Review by Pete Whalley

The Dunwells - Follow The Road

The Dunwells – Follow The Road [Release date 27.05.13]

We were pretty damn impressed at GRTR! with Leeds originating The Dunwells debut album Blind Sighted Faith (2012) with its organic blend of acoustic and electric soft rock derived from a formative diet of artists such as The Beatles, Fleetwood Mac and countless other classic acts from the sixties onwards.

And we weren’t the only ones.  The Americans – who know a thing or two about soft rock – took to the band to the extent of signing them to an American label.  Blind Sighted Faith got a release there late 2012 and a re-release back here earlier this year.

And now we get Follow The Road.  But hold on – a quick glance at the credits and track listing reveals that Follow The Road is essentially yet another re-issue of their debut album sharing nine of the 11 tracks (albeit half are in acoustic or remixed form) and two new numbers – ‘So Beautiful’ (which featured on the first re-issue) and ‘Saving Grace’.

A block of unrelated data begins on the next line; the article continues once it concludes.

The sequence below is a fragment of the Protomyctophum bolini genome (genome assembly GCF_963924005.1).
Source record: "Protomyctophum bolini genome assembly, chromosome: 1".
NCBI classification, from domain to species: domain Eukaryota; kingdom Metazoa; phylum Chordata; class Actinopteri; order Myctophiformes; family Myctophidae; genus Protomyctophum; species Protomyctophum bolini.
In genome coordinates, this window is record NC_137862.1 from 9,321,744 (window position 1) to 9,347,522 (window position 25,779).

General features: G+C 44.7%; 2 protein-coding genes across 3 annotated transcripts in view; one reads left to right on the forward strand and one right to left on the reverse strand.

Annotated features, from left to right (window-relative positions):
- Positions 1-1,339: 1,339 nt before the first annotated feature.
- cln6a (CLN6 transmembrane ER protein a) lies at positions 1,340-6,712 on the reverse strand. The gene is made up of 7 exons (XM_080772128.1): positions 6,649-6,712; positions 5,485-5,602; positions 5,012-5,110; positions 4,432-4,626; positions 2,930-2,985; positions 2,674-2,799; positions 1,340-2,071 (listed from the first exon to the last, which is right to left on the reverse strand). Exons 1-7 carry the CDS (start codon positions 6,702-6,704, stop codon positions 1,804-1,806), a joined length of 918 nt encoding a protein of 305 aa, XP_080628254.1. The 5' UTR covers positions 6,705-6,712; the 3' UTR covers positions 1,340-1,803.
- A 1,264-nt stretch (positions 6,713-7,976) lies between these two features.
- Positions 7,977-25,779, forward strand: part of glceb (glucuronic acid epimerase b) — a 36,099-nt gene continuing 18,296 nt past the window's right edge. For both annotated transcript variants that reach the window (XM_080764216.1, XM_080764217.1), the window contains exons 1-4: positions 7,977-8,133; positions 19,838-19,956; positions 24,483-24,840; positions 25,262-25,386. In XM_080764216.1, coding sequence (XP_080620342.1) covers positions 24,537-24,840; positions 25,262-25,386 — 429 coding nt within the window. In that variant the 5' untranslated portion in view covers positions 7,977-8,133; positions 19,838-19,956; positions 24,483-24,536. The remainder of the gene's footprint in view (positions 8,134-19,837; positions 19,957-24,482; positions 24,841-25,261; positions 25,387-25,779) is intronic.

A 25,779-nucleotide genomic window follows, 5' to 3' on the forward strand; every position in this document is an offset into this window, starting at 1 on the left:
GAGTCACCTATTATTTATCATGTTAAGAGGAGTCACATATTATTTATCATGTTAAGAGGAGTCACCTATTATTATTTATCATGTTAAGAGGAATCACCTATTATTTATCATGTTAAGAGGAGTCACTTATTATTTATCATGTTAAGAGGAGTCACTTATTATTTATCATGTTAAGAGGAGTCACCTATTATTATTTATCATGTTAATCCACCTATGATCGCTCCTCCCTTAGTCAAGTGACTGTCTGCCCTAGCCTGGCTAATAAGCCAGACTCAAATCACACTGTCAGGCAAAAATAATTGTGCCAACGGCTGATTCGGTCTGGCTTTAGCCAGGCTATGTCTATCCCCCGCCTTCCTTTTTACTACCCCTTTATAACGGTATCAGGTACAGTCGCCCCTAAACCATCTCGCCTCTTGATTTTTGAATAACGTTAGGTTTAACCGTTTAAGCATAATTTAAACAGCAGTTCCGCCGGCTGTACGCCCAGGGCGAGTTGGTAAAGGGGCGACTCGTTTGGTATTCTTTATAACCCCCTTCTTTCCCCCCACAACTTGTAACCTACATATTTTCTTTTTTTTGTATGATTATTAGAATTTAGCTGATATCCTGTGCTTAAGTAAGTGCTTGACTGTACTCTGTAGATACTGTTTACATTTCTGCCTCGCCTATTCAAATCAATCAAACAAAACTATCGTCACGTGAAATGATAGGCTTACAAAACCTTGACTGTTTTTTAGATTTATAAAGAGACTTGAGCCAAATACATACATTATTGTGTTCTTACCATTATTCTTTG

So not a lot of extra bang for your bucks.  Now some may consider that something of a con, and let’s be honest, it is.  Or is it?  The consensus on Amazon purchase ‘reviews’ seems to be ‘buy it anyway’, but they have a suspiciously common theme.

All I’d say is ‘buyer beware’.  Yes, The Dunwells are a talented bunch and their debut has much to admire, but this amount of material recirculation has to be viewed with a certain amount of cynicism.  In truth, the remixes and acoustic versions add little to the original release formats and those who have the original release of Blind Sighted Faith would be well advised to look and listen before they leap.   **1/2

Review by Pete Whalley

Rod Piccott – Hang Your Hopes On A Crooked Nail

Having given up his day job as welder to pursue a career in music, Welding Burns was an appropriate title for this Maine County, USA singer songwriter’s last outing in 2011.